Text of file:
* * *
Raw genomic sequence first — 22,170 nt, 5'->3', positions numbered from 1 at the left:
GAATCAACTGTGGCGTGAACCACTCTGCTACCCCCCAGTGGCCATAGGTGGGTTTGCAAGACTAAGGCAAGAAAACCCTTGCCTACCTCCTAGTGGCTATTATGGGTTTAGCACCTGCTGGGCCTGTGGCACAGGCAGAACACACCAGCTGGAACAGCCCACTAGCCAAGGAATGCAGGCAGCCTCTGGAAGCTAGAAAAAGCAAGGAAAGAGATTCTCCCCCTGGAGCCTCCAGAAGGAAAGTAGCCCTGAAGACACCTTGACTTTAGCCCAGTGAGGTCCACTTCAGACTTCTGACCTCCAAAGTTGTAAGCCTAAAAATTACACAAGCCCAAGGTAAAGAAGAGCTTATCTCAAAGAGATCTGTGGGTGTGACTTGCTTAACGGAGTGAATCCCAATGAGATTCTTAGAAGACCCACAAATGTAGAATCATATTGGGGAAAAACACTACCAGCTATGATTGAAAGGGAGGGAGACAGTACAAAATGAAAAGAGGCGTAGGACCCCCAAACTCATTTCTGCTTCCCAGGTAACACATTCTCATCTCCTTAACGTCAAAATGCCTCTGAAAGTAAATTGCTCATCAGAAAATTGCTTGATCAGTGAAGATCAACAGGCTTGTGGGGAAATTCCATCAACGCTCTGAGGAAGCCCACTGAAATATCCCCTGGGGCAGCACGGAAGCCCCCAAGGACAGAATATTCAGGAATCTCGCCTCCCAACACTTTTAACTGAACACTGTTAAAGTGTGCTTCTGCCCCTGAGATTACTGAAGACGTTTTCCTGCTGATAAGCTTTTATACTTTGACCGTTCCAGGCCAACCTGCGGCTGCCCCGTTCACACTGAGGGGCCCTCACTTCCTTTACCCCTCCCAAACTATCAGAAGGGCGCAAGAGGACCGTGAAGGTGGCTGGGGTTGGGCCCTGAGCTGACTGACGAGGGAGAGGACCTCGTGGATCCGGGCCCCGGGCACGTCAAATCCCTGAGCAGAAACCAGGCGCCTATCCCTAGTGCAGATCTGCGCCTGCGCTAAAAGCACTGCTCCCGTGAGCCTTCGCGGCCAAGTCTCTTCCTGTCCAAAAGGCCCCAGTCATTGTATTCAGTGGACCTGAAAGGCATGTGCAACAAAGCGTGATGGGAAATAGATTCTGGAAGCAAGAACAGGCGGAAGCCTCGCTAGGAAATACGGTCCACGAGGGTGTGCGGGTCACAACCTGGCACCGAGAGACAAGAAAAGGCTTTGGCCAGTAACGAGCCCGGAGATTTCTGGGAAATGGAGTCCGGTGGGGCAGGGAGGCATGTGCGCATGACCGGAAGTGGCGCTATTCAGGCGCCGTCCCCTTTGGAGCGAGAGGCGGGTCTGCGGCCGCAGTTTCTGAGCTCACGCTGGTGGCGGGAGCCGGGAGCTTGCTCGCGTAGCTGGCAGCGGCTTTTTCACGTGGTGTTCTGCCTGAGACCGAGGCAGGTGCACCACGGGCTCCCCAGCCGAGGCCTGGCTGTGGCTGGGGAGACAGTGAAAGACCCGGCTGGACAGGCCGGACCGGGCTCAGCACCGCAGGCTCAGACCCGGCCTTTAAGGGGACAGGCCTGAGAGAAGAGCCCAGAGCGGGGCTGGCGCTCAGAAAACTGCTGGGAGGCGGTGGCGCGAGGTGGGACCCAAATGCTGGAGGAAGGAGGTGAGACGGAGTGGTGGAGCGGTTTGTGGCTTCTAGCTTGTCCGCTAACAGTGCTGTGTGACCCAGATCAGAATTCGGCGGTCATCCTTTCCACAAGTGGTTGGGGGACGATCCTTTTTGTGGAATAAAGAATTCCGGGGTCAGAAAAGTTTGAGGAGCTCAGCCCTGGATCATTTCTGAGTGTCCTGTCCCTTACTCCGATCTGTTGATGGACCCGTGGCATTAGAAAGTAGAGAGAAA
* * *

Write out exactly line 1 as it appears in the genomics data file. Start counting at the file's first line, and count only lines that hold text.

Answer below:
Raw genomic sequence first — 22,170 nt, 5'->3', positions numbered from 1 at the left: